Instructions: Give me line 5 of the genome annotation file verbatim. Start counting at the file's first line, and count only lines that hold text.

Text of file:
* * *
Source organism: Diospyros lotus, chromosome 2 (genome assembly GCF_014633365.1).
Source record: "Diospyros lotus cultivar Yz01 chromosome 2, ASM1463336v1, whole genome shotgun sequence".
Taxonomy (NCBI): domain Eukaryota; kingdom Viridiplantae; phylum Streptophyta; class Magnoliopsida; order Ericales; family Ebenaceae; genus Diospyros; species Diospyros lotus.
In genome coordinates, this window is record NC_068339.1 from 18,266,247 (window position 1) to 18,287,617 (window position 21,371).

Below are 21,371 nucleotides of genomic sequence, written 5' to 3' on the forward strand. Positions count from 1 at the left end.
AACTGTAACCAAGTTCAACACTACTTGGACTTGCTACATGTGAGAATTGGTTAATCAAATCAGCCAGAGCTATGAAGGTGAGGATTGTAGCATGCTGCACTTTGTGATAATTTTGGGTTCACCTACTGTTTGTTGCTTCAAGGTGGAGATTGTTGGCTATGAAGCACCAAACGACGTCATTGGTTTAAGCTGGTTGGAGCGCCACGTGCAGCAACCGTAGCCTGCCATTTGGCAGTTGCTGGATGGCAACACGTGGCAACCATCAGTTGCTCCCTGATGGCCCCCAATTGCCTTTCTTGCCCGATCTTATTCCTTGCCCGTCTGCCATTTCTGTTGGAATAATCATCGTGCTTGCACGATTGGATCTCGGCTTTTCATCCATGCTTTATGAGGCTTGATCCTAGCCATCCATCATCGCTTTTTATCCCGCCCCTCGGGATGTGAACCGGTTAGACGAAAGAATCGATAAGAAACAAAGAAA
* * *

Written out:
Below are 21,371 nucleotides of genomic sequence, written 5' to 3' on the forward strand. Positions count from 1 at the left end.